Helima Croft, the head of global commodities strategy at RBC, said it is "realistic" to start thinking about Brent nearing the $80 a barrel mark. "To move beyond that we'd have to see Venezuela really drop fast. Iran would have real problems, and Yemen would have to visibly look a lot worse," she said.
This is the first significant political premium to show up in crude prices since OPEC and Russia joined forces in late 2016 to steady a market faced with a serious global glut.
As oil prices were in free fall then, Saudi Arabia and Russia led other oil-producing nations to agree to curb production by 1.8 million barrels a day. At the time, oil supplies for OECD nations had surged to near 400 million barrels above their five-year average, and were still running at about 300 million barrels above the average at the end of 2016.
The Organization of the Petroleum Exporting Countries reported this week that those stocks have fallen to just 43 million barrels above the five-year average, and that average is a line where oil producers would see the market as more balanced.
Until now, "geopolitics didn't matter because we were swimming in oil," said Croft.
In its monthly oil market report, OPEC said Thursday that the cartel's total crude output declined by 201,000 barrels a day in March, to average just below 31.96 million barrels a day. The decline was mainly from lower output from Angola, Venezuela, Algeria and Saudi Arabia.
Croft said there's a strong case to be made for both bulls and bears currently, depending on Middle East tensions and the outcome of trade conflict between the U.S. and China. "Which war is going to win out? The Middle East war or the trade war? If the trade war comes back and dominates the headlines, you could have a broad-based macro sell-off that takes oil down with it."
The other unknown is the U.S. shale production, which has increased as OPEC production decreased. OPEC also said Thursday that the world's total oil supply rose by 180,000 barrels a day last month, mainly because of non-OPEC producers such as the U.S., Norway and the U.K.
"Shale is the reason we're not trading over $100 a barrel, way more than $100 a barrel," said Francisco Blanch, global head of commodities and derivatives at Bank of America Merrill Lynch. Production from shale "has been the incremental barrel for years. Not for the last year or two but for seven years."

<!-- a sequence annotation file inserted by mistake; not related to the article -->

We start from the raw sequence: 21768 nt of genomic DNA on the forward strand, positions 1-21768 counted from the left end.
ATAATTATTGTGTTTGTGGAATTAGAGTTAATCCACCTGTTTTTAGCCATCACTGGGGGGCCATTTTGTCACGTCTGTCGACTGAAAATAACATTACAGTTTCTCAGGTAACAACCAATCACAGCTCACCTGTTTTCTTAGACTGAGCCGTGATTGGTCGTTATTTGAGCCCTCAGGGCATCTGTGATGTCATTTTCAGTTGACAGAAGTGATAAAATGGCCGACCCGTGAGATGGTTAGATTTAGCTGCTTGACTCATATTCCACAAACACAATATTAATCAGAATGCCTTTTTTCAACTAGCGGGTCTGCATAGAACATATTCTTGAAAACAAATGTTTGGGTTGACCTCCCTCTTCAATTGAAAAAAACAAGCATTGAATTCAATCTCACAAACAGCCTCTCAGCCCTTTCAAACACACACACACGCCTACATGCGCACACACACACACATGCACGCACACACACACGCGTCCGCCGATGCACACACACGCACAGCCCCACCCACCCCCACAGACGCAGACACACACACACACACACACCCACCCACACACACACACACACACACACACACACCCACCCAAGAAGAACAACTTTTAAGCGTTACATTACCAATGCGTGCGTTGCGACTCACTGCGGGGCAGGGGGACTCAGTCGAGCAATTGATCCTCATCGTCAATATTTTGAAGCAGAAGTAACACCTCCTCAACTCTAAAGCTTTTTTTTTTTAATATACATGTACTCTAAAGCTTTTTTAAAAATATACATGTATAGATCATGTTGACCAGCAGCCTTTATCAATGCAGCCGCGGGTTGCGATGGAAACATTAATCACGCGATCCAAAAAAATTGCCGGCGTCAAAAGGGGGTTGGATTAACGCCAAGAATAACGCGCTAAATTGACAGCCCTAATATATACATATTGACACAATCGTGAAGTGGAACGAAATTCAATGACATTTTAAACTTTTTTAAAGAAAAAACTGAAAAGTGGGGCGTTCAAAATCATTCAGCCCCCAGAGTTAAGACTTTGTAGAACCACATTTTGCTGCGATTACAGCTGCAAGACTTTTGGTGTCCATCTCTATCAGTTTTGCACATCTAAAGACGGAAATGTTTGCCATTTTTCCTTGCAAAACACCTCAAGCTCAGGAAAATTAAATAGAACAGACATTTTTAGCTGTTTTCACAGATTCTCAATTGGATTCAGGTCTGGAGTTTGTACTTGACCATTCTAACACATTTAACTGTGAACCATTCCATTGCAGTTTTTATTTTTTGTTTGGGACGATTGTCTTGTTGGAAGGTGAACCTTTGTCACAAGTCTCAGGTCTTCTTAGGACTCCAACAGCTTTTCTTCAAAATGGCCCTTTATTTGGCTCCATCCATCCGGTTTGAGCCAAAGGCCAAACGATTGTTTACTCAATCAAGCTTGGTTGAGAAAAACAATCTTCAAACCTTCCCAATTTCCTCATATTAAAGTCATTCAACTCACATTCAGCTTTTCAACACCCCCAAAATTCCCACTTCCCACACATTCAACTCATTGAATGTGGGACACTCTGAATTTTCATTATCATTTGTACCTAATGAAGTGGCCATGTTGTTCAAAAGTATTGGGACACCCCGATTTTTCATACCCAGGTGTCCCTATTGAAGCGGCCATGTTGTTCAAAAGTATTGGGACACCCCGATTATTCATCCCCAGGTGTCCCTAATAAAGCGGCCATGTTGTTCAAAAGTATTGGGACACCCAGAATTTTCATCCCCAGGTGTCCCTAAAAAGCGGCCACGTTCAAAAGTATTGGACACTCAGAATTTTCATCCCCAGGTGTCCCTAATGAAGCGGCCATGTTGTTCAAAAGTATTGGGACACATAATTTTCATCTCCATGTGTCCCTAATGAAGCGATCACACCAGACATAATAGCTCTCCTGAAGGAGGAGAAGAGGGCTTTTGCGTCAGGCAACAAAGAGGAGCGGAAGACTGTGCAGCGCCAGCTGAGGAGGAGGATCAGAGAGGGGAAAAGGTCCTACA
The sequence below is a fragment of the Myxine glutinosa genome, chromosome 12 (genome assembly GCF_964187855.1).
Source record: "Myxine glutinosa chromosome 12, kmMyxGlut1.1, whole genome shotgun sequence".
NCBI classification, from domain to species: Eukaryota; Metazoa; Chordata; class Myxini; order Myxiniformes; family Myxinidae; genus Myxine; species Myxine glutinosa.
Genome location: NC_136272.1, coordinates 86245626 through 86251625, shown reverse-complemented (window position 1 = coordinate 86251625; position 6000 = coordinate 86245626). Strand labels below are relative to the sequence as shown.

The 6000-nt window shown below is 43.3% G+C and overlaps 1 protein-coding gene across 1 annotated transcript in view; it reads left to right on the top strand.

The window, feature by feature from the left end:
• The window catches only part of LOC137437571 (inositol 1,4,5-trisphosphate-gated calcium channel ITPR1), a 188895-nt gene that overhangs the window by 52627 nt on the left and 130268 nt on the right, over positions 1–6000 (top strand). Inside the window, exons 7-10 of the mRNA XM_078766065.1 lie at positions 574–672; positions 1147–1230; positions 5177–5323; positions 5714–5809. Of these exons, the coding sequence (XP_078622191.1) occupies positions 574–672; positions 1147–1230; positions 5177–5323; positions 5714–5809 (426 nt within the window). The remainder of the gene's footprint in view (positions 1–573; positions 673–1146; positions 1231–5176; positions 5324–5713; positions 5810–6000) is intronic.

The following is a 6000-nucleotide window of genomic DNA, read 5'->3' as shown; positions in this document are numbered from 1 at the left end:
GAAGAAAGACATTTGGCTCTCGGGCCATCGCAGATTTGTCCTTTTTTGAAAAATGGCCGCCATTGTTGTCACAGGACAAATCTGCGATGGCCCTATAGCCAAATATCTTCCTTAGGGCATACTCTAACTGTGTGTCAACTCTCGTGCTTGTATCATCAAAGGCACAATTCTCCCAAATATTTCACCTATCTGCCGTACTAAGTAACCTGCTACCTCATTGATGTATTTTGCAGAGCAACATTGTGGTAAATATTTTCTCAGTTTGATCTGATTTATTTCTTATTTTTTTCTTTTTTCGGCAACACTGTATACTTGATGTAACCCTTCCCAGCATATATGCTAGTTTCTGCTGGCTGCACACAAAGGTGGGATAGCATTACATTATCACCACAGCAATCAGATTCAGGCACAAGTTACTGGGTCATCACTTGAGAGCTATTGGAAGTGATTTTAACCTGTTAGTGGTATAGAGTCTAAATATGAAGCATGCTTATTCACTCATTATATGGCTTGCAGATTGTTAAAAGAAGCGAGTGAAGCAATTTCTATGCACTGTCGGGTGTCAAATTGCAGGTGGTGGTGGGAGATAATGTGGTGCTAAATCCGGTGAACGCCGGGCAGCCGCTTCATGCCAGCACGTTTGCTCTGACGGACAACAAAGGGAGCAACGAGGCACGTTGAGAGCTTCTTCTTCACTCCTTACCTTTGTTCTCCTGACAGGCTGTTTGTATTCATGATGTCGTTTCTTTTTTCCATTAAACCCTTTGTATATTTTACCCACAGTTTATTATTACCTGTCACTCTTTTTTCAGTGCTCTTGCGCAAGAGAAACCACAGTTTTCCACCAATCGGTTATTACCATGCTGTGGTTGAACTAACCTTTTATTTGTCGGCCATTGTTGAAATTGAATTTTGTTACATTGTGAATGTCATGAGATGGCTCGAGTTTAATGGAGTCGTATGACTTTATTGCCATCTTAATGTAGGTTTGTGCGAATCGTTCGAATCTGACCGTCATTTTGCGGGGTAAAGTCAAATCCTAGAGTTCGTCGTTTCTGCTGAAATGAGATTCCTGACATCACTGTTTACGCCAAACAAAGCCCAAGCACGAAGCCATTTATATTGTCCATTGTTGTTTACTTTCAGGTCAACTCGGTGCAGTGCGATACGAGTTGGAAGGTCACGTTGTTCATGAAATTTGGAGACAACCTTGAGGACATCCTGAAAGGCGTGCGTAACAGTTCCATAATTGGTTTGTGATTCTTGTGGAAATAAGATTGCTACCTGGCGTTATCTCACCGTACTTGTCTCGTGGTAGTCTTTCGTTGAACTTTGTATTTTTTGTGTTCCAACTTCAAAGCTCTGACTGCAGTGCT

Analysts are watching for any changes to come with Bolton as national security advisor and a new secretary of State, Mike Pompeo, who is awaiting Senate confirmation.
"I think the escalation of tensions with Russia is a major factor that could impact oil prices," said Blanch. He pointed to the steep drop in aluminum prices this past week, since the U.S. sanctioned Russian oligarchs and companies for meddling in the election.
Saudi Arabia and Russia are expected to try to extend their production arrangement after it expires in December. The agreement will be reviewed when OPEC meets in June. Saudi Arabia Energy Minister Khalid Al-Falih recently told CNBC that it's important to keep the agreement going.
"We will review in June what are the specific targets for a balanced market," said al-Falih, during a visit to the U.S. last month. He said even if the market is balanced, the producers may not want to "lift our hands from the steering wheel and leave the market without stewardship" because it could quickly become out of balance.
"The bottom line is they're committed to holding back supply from the market, which combined with the continued decline of PDVSA in Venezuela is going to make for higher oil prices," said Kilduff.